This unique title allows budding young engineers, architects, and designers to use their personal creativity to design communities and their spaces. Through engaging photographs, clear explanations, and realistic activities, readers will be inspired to design parks and other elements that make communities enjoyable and accessible for all people. Opportunities to take plans from paper to screen build digital skills, making projects diverse and multi-level for all types of readers.
Managing Green Spaces introduces the many available jobs in wilderness and wildlife management. Potential careers include park-services jobs, trail designing, security and police work, and emergency services in case of fires, floods, and other natural disasters.
In this colorful book, students will learn about the roles and relationships of the heroes and gods in ancient Egyptian myths and legends. Several ancient Egyptians myths are retold, describing how these stories helped ancient people interpret their world.
This wonderful book describes the different traditions and festivals celebrated in Japan today and how they are influenced by a love of art, nature, beauty, and ritual. Young readers will also learn how the Japanese people celebrate family occasions.
As Americans moved across the continent, they quickly found the beautiful and dangerous West needed to be tamed. Taming the West is a graphic history that looks at how Americans carved out new homes in an alien place. Taming the West will be one book your child talks about over and over again, packed with action from the Indian Wars, the first Pony Express riders, and western outlaws.
Buddhism in Thailand follows Baan and his family, as he becomes a monk for the school holidays. Join him as he prepares to take his vows, and learns more about life as a Buddhist monk.
The second-largest country on Earth, Canada possesses a tremendous variety of natural wonders. This new second revision to Canada the Land takes students on a fascinating tour of the countrys rugged coasts, frozen northern regions, vast prairies, and majestic mountain ranges.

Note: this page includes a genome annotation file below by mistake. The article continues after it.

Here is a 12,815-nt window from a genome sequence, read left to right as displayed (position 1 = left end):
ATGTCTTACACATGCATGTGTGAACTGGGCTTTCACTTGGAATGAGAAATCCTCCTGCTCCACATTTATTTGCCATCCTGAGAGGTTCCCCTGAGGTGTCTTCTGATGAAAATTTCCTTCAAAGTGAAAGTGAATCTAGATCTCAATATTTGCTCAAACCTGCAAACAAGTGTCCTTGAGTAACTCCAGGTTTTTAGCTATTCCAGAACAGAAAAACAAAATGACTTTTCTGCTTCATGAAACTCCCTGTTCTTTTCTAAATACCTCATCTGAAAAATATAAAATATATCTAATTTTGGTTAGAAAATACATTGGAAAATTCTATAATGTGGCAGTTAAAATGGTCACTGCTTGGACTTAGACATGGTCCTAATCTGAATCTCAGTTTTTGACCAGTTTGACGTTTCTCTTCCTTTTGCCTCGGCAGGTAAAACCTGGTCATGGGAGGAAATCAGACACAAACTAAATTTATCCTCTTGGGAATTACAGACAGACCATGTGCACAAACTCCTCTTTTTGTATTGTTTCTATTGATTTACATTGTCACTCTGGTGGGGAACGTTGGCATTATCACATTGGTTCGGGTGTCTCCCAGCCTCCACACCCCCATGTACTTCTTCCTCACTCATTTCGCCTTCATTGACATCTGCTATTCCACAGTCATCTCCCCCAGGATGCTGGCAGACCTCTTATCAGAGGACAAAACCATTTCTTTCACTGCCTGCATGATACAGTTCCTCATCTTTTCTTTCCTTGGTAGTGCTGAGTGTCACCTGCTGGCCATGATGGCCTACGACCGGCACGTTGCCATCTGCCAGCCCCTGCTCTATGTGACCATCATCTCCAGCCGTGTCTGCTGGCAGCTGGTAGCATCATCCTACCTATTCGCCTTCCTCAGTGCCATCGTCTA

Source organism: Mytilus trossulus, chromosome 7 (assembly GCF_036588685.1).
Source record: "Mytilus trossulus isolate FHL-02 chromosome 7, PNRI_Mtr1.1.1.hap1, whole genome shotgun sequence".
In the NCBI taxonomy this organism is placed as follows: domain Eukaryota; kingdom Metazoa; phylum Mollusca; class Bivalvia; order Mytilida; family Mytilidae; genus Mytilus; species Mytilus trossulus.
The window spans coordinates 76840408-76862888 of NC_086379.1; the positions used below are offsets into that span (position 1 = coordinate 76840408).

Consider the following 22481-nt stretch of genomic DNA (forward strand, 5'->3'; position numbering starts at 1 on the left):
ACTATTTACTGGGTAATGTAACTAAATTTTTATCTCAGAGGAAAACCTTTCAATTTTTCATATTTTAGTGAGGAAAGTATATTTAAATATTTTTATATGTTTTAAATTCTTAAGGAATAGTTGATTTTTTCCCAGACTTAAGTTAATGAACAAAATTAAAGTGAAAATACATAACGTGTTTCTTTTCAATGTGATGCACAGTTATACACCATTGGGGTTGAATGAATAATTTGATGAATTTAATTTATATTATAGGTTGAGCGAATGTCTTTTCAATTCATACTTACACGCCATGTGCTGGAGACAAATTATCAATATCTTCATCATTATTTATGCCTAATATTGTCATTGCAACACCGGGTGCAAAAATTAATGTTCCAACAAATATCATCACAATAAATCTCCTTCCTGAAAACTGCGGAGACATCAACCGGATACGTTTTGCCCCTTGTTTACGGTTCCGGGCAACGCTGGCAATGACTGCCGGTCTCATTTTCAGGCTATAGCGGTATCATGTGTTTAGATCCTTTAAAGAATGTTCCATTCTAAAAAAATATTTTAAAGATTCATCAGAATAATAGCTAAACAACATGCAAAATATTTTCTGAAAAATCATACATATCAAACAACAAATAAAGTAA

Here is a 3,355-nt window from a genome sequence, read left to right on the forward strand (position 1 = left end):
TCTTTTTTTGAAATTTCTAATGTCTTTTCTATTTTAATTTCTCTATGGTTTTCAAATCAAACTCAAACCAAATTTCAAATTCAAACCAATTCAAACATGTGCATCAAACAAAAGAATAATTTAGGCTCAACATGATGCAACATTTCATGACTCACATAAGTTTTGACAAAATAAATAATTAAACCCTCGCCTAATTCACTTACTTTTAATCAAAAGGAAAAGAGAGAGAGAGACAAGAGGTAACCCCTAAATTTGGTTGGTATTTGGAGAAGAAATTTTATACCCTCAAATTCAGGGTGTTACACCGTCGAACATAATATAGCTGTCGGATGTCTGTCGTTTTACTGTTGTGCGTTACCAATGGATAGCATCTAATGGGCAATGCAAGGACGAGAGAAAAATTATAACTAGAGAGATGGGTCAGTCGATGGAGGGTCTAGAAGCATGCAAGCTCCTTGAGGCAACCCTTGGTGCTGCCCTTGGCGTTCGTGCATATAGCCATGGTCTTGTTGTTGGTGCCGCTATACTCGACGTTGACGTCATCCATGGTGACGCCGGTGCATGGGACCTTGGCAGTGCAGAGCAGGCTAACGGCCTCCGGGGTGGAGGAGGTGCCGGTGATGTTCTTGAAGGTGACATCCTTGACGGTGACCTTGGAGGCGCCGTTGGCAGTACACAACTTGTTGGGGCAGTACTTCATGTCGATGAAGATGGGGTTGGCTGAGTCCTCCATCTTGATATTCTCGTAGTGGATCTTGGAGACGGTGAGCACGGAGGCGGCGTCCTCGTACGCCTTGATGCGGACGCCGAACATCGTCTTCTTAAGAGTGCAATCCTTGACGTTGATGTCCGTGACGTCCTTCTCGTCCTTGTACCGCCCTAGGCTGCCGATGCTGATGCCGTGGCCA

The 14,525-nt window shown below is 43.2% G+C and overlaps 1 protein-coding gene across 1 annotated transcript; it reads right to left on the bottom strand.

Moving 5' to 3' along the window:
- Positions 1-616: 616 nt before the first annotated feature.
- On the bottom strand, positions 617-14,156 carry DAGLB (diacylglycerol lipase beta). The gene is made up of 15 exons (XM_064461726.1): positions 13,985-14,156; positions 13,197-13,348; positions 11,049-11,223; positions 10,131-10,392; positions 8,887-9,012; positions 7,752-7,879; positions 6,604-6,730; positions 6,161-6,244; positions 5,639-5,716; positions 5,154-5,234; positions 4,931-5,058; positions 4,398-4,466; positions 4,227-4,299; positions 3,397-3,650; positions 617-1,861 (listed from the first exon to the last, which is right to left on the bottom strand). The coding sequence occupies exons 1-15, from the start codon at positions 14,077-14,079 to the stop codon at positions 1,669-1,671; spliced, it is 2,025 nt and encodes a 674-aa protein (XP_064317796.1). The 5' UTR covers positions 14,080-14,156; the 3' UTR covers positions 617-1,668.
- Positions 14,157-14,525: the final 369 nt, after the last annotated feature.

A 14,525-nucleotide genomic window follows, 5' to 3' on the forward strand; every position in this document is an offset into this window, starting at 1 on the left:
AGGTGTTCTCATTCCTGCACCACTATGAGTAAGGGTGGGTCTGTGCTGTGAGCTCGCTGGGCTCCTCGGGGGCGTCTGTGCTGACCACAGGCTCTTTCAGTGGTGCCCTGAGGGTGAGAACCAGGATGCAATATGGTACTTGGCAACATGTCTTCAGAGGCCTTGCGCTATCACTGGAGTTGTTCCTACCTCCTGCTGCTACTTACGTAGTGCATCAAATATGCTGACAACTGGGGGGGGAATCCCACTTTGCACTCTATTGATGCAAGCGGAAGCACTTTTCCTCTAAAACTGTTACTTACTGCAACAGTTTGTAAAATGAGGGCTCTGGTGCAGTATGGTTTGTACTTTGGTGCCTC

The contributions to arts and culture by early Islamic empires is considerable. This book explores their great works of literature, as well as such artistic works as Arabesque art, calligraphy, mosques and tombs, palaces, weaving, textiles, metalware, pottery, carvings and molded plaster, and glassware.
This fascinating book describes the geological makeup and history of the Sahara Desert in North Africa. The biggest hot desert on Earth, it covers parts of twelve countries, more area than the entire United States! The Sahara has oases scattered widely and sand dunes that can reach as high as 600 feet (182m). Readers will learn about the people, plants, and animals such as camels, goats, and fennec foxes that inhabit this desert habitat. Special sections describe the desert's natural resources, such as oil and natural gas, and the unique problems facing this region.
This book introduces young readers to their roles within a family. From brother and sister to granddaughter and friend, this title uses a child-centered approach to explain who children are to the people around them. An activity asks the readers to close their eyes and think about which role they love the best.
What clothes do we wear when it is summer or winter or when it is time for bed? Appealing photos with simple labels help children learn why we wear different clothes for different seasons or for doing certain activities. A special section shows children in uniforms and costumes and asks readers to identify when each of these special clothes might be worn.
This question and answer book invites readers to explore the world around them. Throughout the book, children are asked, What do you see? What do I see? The response appears on the opposite page. Colorful photographs show what they see - a bee, a bunny, a chimpanzee, and even a girl in a seashell! Repetitive text patterns and rhyme engage readers as they build fundamental literacy skills.
This engaging book uses a simple question-and-answer format that features rhyme. Children will be delighted by images of a cat in a hat, a dog on a log, and a mouse in a house. The book also helps children differentiate between the locations in and on.
This book explores the ways in which people are different and the same. We are all living things on the same planet. We all need food, shelter, and friends. We all grow up. We also have different ways of life, and we are each good at different things. The things that are the same make us feel close to one another; the things that are different make it fun to know each other!
This interesting book shows children how our faces and body postures show the emotions we are feeling. Throughout the book and in an activity at the end, young readers are asked to figure out which emotions the children pictured in the photos are feeling. This important book will help children "read" the unspoken feelings that they and others express. It can be a big help to children with Asperger's syndrome, who may have difficulty picking up on social cues and reading the body language of others.